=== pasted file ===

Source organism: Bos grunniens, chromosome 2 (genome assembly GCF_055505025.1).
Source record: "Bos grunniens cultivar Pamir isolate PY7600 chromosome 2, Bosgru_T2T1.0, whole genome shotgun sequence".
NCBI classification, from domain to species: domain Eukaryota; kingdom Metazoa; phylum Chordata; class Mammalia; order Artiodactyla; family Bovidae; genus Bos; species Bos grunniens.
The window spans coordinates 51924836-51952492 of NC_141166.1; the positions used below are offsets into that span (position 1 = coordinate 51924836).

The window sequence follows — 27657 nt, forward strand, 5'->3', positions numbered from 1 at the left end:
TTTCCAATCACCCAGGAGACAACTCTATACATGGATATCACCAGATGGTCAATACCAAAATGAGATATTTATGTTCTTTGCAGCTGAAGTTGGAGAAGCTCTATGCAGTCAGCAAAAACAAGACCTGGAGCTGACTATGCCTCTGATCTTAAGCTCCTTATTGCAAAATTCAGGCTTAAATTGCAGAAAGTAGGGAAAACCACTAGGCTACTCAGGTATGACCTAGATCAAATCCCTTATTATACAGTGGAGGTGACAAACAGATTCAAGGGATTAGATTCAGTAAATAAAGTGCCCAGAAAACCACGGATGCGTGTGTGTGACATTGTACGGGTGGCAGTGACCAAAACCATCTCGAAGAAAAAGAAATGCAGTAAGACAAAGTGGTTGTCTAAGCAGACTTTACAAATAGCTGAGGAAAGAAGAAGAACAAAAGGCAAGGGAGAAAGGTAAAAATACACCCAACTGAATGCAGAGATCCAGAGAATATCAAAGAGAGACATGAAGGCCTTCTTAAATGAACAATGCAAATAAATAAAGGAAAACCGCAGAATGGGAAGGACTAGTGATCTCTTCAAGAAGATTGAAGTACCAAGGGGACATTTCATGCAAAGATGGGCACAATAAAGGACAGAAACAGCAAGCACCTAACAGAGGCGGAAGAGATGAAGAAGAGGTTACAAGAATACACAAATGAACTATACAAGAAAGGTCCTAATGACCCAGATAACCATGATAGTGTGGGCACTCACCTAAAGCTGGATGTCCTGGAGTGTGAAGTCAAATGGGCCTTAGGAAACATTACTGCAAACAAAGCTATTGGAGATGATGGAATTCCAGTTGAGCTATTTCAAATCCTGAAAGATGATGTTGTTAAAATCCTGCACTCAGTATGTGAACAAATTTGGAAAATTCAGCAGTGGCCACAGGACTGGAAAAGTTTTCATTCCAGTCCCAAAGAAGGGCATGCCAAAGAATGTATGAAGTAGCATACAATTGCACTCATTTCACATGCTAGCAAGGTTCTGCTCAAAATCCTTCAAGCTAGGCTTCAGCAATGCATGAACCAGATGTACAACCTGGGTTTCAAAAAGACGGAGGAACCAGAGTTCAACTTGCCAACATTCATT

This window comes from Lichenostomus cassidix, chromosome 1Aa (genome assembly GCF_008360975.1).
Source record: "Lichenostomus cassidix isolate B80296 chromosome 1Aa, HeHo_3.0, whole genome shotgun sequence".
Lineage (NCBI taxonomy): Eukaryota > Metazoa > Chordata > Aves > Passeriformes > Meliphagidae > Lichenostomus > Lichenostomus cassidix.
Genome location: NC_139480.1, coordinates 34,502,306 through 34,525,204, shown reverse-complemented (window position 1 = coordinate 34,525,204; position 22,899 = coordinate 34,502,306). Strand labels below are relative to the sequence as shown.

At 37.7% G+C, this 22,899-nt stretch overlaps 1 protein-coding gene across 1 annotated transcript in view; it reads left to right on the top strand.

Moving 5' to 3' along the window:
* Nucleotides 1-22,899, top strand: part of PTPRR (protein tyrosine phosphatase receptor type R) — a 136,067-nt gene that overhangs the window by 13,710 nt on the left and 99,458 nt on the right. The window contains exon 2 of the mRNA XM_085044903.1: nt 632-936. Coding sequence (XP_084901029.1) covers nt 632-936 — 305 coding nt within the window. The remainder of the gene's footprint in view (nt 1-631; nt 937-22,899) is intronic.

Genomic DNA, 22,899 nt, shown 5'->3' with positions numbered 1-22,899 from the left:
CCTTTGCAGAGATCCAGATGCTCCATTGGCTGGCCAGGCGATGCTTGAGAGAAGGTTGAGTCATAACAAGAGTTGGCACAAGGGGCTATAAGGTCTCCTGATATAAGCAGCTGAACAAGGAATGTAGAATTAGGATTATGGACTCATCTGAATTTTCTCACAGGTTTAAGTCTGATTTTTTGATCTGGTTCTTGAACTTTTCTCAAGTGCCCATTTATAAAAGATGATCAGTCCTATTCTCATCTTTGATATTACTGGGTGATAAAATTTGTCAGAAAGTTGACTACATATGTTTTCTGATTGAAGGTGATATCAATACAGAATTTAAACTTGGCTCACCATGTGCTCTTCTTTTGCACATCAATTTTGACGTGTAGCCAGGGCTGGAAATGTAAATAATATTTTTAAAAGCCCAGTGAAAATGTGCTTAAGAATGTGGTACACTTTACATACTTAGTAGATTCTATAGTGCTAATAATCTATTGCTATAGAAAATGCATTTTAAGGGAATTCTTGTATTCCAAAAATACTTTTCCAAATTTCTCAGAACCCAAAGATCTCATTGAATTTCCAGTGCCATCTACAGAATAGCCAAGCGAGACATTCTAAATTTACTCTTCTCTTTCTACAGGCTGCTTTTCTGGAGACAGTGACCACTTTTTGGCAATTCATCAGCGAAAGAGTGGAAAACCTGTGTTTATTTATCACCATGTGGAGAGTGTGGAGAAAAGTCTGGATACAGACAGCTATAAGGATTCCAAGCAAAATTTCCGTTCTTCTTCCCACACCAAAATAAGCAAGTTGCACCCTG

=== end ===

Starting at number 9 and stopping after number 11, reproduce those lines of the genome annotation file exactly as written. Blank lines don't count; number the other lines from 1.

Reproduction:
Lineage (NCBI taxonomy): Eukaryota > Metazoa > Chordata > Aves > Passeriformes > Meliphagidae > Lichenostomus > Lichenostomus cassidix.
Genome location: NC_139480.1, coordinates 34,502,306 through 34,525,204, shown reverse-complemented (window position 1 = coordinate 34,525,204; position 22,899 = coordinate 34,502,306). Strand labels below are relative to the sequence as shown.

At 37.7% G+C, this 22,899-nt stretch overlaps 1 protein-coding gene across 1 annotated transcript in view; it reads left to right on the top strand.